US Stocks for UK DIY Investors

US Stocks for UK DIY investors

I have not been a direct investor in US stocks since the dot-com boom (or rather the bust) in 2000, but there have been significant advances in trading technology since then. I have thought that it might be time to take another look at whether direct investment in US stocks is right for the UK DIY investor.

Then, at the World Money Show last month, I picked up a 73-page booklet from our friends at Stockpedia on US Stocks for UK Investors. So to kill two birds, in this post I will present a few highlights from the booklet that are directly relevant to 7C investors.

Why US Stocks?

The reasons advanced in this section will be familiar:

  • international diversification is essential,
    and the US is the world’s largest market
  • higher long-term returns (see chart)
  • familiarity (of brands, language and culture)
  • scale (of sales markets particularly)
  • stability (of the economic, business, financial and legal systems)
  • dynamism (growth rates of small companies)
  • the transparency and liquidity of US markets

To me the question is not whether to invest in the US, it is how? Should we use ETFs, trusts, funds or stocks?

Getting Started in US Shares

US Exchanges

The booklet runs through the various markets in the US, but for our purposes only the New York Stock Exchange (NYSE) and the NASDAQ are of interest. They have better liquidity and analyst coverage, and are more easily accessed from the UK. NYSE trading hours are from 9.30am to 4pm ET.

The OTC markets and ADRs (US listings of foreign stocks) should not be the first port of call for the UK investor. Similarly, we probably don’t want to buy our US stocks as CDIs (Crest Depositary interests – ADRs in reverse) on the London market.

US Indices

The most famous index is the Dow Jones, but it consists of just 30 stocks and is price- and not market-cap weighted. The S&P (Standard & Poors) 500 is much more useful. S&P also have a mid-cap 400 and small-cap 600, which can be combined with the 500 to make the S&P 900 and the S&P 1500.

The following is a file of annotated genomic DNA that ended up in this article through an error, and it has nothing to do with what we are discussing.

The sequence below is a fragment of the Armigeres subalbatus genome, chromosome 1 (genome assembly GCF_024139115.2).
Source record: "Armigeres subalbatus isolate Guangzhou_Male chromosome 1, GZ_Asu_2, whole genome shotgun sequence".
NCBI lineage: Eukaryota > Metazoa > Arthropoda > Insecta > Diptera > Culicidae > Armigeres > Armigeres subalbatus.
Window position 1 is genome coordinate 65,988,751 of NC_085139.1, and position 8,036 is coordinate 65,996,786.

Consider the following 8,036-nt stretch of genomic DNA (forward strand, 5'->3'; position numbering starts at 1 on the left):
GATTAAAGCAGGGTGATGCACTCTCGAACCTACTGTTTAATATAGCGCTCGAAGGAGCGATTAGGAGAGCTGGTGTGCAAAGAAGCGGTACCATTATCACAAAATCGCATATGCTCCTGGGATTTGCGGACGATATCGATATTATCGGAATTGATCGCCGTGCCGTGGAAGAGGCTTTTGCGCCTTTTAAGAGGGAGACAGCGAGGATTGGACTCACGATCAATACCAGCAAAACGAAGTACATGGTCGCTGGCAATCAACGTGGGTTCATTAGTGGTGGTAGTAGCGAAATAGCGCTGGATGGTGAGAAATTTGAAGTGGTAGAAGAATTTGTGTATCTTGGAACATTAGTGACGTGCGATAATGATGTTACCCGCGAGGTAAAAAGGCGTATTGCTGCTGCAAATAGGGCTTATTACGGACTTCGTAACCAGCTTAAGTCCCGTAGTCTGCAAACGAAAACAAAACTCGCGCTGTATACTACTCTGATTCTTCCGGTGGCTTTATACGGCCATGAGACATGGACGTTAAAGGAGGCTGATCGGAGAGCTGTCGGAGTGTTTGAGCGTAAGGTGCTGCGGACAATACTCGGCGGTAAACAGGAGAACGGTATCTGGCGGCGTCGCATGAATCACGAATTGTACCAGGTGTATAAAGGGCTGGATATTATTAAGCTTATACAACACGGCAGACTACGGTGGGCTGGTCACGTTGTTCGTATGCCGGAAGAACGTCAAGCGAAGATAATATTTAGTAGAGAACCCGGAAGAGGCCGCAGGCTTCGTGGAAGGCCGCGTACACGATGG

Nasdaq has its own Nasdaq 100 and Composite indices (the latter contains almost all the Nasdaq stocks). The Russell 2000 index (owned by the London Stock Exchange) is the best known US small-cap index.

US Company Reporting

US companies report quarterly rather than twice a year as in the UK; most are issued in the two weeks before the end of the calendar quarter (March, June, September, December).  All US company reports are available for free from the SEC’s (Securities & Exchange Commission’s) EDGAR website.

Jargon Busting

The booklet contains a section translating US terms into their UK equivalent. Most of these are straightforward. One significant difference is the definition of small-cap, which in the UK means less than £350M, but in the US runs as high as $2.5bn. The VIX volatility index (or “fear index”) has no direct equal in the UK.


One significant point in the US’s favour is that there is no stamp duty on US share purchases. Dividends are not double-taxed (there is a form to fill in outside a SIPP) and are not taxed at all in a SIPP.   Similarly, within a SIPP capital gains are not taxed.

See also:  Portfolio Performance App
Choosing a broker

Apart from the usual features you’d want to see in a UK broker (online dealing, low commissions), there a few features specific to trading in overseas shares:

  1. do they trade in real US shares and not CDIs?
  2. do their trading hours match New York and not London?
  3.  does the broker offer a multi-currency account
    (or at leasta $ account)?
    • FX fees can be as much as 2% each way on £ accounts
    • $ balances are not allowed in ISAs (but are in SIPPs)
    • a $ account will also simplify the treatment of
      dividends paid in $$

I don’t really want to open a separate SIPP just to trade US stocks, so I will check US dealing charges alongside UK ones in my follow-up post to last week’s initial survey of broker costs.  From Stockopedia’s research, I will add TD direct to the list of five brokers we are already reviewing.

Mike is the owner of 7 Circles, and a private investor living in London. He has been managing his own money for 40 years, with some success.

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US Stocks for UK DIY Investors

by Mike Rawson time to read: 2 min